AVONDALE, Ariz. — Denny Hamlin had a championship within his sights before, four years ago when the Sprint Cup title was his to lose.

It slipped away over the final two races of the season, including a demoralizing defeat at Phoenix International Raceway. He arrived in Phoenix as the points leader and had Jimmie Johnson on the ropes as Hamlin led more than half the laps and appeared headed to the win.

Instead, he needed to make a late stop for fuel that took him out of contention for the victory.

The disappointment carried into the season finale the following week as Hamlin was flat and battled nerves on a day he could have claimed his first NASCAR championship. Instead, watched Johnson celebrate a fifth consecutive title.

Four seasons later, Hamlin said h e feels he’s more prepared for this opportunity even though the format has changed and he doesn’t believe his Joe Gibbs Racing team is as strong as it was in 2010.

Hamlin goes into Sunday’s race at Phoenix tied for the series points lead with Joey Logano and needing to finish only 11th or better to get into next week’s championship finale.

“We have a position where we can control our own destiny,” he said. “I feel like this year the pressure on our race team is a lot less than what it was in 2010. The expectations are a lot less from the media and the fans’ perspective.

“So with that, you just race a little bit looser, and I’ve been in this position before and nerves aren’t going to be an issue. I’ve done this tons of times, been part of a championship picture, but everyone’s got to do their part, including myself.”

Hamlin will start from the pole, with Chase for the Sprint Cup championship contenders Brad Keselowski, Kevin Harvick, Logano and Matt Kenseth right behind him. Down to eight drivers in the Chase field, there are four spots in next week’s race at Homestead-Miami Speedway up for grabs.

A victory at Phoenix will earn a Chase driver an automatic berth into the championship race.

Hamlin likes his chances. Assuming he advances out of Phoenix, he’s the defending race winner at Homestead.

“If we can get to Homestead, I feel way more confident at that race track than what I do Phoenix,” he said. “This is what we were hoping for. I’m a believer we’re going to a great race track of mine.”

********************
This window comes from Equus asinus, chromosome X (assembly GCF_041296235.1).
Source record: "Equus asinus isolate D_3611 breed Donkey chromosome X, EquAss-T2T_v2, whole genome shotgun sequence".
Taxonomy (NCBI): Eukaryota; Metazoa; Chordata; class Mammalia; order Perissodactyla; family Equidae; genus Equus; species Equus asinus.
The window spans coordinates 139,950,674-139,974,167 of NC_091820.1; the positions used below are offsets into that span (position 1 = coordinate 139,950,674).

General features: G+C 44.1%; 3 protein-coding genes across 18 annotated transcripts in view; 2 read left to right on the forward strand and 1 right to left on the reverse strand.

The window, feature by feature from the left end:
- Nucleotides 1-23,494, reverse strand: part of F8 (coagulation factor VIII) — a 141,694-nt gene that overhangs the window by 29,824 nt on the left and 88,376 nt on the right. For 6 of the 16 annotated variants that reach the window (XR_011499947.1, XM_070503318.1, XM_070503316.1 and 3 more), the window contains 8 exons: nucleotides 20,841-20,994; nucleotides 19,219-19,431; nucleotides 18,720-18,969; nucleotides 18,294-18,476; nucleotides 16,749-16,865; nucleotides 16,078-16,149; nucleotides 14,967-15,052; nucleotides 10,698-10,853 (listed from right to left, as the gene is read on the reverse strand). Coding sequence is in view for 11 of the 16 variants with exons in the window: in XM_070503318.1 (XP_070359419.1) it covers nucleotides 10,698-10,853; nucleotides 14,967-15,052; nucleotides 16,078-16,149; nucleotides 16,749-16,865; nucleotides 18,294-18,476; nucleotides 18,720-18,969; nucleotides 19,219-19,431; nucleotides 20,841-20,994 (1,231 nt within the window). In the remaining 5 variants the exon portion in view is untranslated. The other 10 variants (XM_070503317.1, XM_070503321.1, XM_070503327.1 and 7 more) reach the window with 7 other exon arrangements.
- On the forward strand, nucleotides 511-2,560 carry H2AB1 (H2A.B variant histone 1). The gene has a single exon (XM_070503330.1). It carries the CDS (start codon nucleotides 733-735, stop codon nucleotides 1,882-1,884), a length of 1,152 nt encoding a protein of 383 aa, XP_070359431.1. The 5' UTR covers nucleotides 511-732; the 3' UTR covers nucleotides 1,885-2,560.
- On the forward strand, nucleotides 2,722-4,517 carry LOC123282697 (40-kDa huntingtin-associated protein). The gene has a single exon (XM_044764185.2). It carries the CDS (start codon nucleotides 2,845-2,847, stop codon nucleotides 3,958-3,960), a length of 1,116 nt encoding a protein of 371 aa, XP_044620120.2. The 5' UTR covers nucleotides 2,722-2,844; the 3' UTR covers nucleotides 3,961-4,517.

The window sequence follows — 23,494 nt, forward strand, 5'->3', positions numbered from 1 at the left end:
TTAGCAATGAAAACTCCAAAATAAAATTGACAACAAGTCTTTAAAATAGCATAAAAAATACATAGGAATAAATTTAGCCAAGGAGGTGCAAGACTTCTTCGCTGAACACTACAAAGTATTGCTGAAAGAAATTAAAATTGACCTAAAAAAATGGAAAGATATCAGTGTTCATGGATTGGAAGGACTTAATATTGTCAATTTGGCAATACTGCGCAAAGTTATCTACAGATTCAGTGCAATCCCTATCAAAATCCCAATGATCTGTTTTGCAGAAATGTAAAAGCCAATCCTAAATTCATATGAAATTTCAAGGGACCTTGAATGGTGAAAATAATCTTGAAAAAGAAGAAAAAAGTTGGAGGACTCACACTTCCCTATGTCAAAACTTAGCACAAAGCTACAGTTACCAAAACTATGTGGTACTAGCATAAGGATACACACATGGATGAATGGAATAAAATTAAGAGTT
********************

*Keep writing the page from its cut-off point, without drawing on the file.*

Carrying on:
Elliott becomes NASCAR’s youngest champion at 18: In Avondale, Arizona, Chase Elliott has become the youngest champion in NASCAR history by wrapping up the Nationwide Series title Saturday at Phoenix International Raceway.

The 18-year-old rookie is the youngest driver to win a title in any of NASCAR’s three national series.

He clinched the championship for JR Motorsports with a fifth-place finish at Phoenix. His official celebration will have to wait until next week’s season finale at Homestead-Miami Speedway.

Brad Keselowski won the race with a pass of Kyle Busch after a restart on the two-lap overtime sprint to the finish. Busch led 187 of the 206 laps but was denied the victory because Keselowski was given the final chance to catch him after a caution with one lap remaining in regulation.


Rosberg wins Brazilian GP pole position: In Sao Paulo, Nico Rosberg edged Mercedes teammate and title rival Lewis Hamilton to take the pole for the Brazilian Grand Prix on Saturday.

Rosberg was fastest with a lap of 1 minute, 10.023 seconds, just 0.033 seconds ahead of Hamilton. Local favorite Felipe Massa was third and his Williams teammate Valtteri Bottas finished fourth.

Rosberg led Hamilton in all three practice sessions this weekend. He trails Hamilton by 24 points in the overall standings and needs to win in Brazil on Sunday to have a real shot at his first title. The championship can’t be decided at Interlagos because the race in Abu Dhabi later this month will be worth double points.